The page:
There are usually three types of mentors:

  • Technical: provide expert analysis, strategies and insight
  • Cultural: help you to understand the new culture, history of the team and development (to understand future trends)
  • Political: help you to understand the landscape and enable uptake of your ideas, project and strategy. They answer the “so what?” and “what if?” questions

And finally, a pro tip: use a conversation starter (e.g., “What are our main goals and targets for the year?” or “How did you come to this role?”). Asking others for their own story of public service and their advice gives them an opportunity to feel useful, so don’t feel shy about those conversations being “networking” as long as you are respectful of their time.

5. Continuously, as you grow: career resources

“career resources are often missed in onboarding but showing people you care about their career development will go a long way in motivating them to do their best work!” — Jenny Ge, public servant, Canada

✅ Create a learning plan with objectives

Remember the 70:20:10 principle. Only 10% of your learning should be formal; 20% should be through peers/networks; 70% should be on the job.

✅ Research and ASK for courses and training

Your manager will be enthusiastic but busy. People often get to the stage where they plan their learning but not everyone asks for specific training.

If you have done the research and found a particular course and how it will benefit you, make sure you ask your manager. More often than not, it’s possible to do.

You would be surprised how many people fail to ask for courses as they are caught up in the day-to-day.

✅ Understand the progression pathways

These are the processes for advancing to higher levels in the public service, including pay scales and prformance benchmarks

✅ Build your skills and policy toolbox

Take advantage of these free resources to stay ahead of the curve. Pick up a mix of hard skills — things like data science which make you better at dealing with problems — and soft skills — things like negotiation which make you better at dealing with better.

And finally, manage expectations. The old adage of under-promise/over-deliver cannot be overstated. In the public service, where reputation is the currency, your ability to manage expectations (up and down) is a fundamental skill.

6. Tips for managers from managers

“If you have taken the time and are prepared to spend the resource on new staff or capacity, then there is no excuse for not spending a morning directly onboarding new officials.” — Christos Gatsios, public servant, United Kingdom

✅ Help new staff understand the wider organisation and their place within it

Provide resources on the role of the organisation, its interaction with the political world, and the responsibility of the public service to the government as well as to the people.

✅ Ensure you set aside time early in the employee’s tenure to answer questions

Use this time to discuss any of their concerns, and share the expectations of the position.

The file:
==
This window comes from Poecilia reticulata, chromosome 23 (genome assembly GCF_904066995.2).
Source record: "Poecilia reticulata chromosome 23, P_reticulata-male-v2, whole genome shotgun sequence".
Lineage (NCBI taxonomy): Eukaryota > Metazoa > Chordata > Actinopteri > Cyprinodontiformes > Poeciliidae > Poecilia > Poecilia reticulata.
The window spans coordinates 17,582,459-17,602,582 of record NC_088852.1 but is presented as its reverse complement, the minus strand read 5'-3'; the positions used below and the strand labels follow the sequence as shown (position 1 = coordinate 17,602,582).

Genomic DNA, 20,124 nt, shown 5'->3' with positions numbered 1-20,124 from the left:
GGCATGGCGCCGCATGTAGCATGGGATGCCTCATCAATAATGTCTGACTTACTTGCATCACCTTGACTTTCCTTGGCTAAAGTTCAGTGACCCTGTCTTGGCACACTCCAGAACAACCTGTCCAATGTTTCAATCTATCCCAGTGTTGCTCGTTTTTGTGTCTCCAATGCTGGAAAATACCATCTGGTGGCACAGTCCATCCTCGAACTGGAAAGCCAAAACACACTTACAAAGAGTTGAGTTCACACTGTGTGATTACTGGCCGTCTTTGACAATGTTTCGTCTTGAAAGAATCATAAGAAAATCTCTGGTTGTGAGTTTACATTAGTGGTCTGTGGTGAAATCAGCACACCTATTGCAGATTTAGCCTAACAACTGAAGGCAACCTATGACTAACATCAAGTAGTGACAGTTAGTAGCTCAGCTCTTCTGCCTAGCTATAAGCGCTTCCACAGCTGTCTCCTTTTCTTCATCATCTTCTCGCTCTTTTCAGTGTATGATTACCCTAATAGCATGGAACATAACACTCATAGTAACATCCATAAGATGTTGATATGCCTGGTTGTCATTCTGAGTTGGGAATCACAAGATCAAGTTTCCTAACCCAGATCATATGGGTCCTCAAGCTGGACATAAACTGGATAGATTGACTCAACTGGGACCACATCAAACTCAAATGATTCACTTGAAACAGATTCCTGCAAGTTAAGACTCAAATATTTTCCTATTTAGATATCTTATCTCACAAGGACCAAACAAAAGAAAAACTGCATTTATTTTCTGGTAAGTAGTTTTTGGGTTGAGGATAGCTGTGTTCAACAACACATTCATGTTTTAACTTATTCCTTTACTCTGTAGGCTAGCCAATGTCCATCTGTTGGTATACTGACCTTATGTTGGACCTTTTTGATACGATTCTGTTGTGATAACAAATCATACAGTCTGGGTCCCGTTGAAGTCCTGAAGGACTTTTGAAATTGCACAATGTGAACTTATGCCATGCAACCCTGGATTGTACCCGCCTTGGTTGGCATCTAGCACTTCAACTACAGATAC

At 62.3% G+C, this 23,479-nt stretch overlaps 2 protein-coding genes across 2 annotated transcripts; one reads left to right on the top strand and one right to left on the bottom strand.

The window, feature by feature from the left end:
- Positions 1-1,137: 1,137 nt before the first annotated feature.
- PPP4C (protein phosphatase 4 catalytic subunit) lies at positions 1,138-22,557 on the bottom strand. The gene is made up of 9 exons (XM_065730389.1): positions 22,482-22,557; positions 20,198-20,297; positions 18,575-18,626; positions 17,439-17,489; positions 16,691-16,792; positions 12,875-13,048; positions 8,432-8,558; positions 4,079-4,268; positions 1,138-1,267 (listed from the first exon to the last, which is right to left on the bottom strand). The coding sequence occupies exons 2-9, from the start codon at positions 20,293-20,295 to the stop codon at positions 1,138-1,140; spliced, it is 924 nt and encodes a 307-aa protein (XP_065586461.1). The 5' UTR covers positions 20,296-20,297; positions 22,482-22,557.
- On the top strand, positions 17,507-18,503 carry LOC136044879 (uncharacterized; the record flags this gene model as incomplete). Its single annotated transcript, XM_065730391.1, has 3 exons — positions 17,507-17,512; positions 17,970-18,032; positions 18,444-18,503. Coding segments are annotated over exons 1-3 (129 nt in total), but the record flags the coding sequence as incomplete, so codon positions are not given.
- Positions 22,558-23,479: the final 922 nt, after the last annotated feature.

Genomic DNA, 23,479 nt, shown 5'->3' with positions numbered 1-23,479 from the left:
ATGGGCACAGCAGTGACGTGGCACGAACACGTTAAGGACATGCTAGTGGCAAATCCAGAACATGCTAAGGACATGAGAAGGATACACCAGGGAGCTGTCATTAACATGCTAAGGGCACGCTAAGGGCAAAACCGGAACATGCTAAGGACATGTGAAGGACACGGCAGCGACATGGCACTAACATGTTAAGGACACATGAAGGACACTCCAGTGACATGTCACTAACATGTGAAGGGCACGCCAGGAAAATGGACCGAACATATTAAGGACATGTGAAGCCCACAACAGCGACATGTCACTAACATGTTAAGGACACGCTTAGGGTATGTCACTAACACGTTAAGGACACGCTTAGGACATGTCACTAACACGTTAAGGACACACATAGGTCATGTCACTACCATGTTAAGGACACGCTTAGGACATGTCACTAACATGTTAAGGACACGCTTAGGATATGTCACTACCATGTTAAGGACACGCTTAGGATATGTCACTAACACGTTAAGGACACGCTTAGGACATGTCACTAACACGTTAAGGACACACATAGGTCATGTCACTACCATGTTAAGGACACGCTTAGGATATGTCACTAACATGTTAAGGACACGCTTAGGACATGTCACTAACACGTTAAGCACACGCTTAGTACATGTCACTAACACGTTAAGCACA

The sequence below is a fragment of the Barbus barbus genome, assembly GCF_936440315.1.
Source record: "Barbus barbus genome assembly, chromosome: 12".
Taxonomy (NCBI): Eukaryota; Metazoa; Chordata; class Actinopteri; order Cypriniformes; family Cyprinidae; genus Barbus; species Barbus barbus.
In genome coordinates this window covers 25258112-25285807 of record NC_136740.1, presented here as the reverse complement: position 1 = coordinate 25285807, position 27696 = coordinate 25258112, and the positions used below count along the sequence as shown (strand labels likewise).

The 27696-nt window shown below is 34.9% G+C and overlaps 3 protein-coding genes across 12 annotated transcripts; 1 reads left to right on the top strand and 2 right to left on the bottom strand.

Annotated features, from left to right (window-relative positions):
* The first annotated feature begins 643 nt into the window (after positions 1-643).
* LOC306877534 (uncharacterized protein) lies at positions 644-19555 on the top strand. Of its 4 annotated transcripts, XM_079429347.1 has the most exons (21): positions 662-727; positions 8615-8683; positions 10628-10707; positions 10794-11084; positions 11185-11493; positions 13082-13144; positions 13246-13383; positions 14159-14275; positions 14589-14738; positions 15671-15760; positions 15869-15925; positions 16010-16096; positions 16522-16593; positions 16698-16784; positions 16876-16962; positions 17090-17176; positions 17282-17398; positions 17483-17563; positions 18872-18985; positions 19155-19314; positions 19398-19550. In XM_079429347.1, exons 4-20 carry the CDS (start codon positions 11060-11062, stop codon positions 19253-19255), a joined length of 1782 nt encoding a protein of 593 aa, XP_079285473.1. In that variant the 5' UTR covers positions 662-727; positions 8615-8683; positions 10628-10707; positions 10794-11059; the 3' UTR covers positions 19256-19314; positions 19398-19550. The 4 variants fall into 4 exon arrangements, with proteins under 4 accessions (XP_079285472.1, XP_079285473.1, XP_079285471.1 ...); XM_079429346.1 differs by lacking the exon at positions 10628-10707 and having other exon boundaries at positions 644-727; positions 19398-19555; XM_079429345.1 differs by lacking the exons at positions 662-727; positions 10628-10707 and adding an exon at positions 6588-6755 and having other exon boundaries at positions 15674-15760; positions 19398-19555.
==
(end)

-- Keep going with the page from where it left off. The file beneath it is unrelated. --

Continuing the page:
✅ Remember that new staff may be transitioning from another sector

This could be a private, profit-driven organisation or from a different public sector organisation (e.g., municipal to federal). Understand that there will be questions around approval stages, the feeling of unnecessary bureaucracy and review schedules.

✅ Have a well-developed guide with details about how your team functions

Include what you may consider mundane, such as who reports to whom, how action requests are distributed, days expected for review and approvals).

✅ Check in with new staff regularly

Use this time to identify issues or concerns as soon as possible in the transition.

✅ Consider professional aspirations

Ensure you are up to date with all employees’ professional development plans. Use this information to set up shadowing or a buddy system for new staff.

7. Going above and beyond

“Grab opportunities that come your way” — Joseph Maltby, public servant, United States

As a new employee…

✅ Shadow frontline public servants

This will give you a sense of the people you are serving

✅ Schedule lots of morning teas and check ins

This facilitates conversations that go below the surface, and are a bit more meaningful than small talk

✅ Help others get to know you

Use personality tests like Myers Briggs or Manual of Me to understand the type of leader you are — and help your new team get to know you

✅ Accept that there will be tedious work

Like in any job, there there will be tedious work — do it well and cheerfully

✅ Learn why things have been done they way they have

Before you propose a new way of doing things, be sure you understand why it hasn’t been adopted before

As a manager…

✅ Create a team charter that outlines your team’s vision and principles

Every new starter will understand what you do and why you do it.

✅ Make an app to help colleagues get up to speed

A smart way of engaging with new recruits, the app can include the latest organisational charts and HR advice.

✅ Get creative to support employees with disabilities

Does the employee have a visual impairment? Create a 3D structure of the physical space on your floor so she or he can feel where certain things are!

8. Reading list

Essential reading, especially for established professionals:

This guide was co-created by public servants worldwide, including:

🇵🇱 Justyna Orłowska — Director, GovTech Polska
🇺🇸 Joseph Maltby — Change Management Specialist, United States Federal Government
🇨🇦 Amanda Bernardo — Community & Engagement Manager, Digital Academy, Canada
🇨🇦 Saief Mahmood — Policy Officer, Innovation, Science and Economic Development, Canada
🇦🇺 Christos Gatsios — Senior Policy Analyst, Victorian Government, Australia
🇧🇼 Ogotseng Phatswane — Assistant Economist, MFDP Botswana
🇬🇭 Emmanuel Gyan — Fellow, Emerging Public Leaders
🇬🇭 Vasco Ayere Avoka — Assistant Administrator, Office of the Head of Civil Service, Ghana
🇨🇦 Jenny Ge — Policy Analyst, Ontario Public Service
🇨🇦 Christina Demeter — Executive Coordinator, Ontario Ministry of the Attorney General
🇬🇧 Russell Alexander — Fraud Investigation Service Strategist, HMRC, United Kingdom

This article is curated from Apolitical.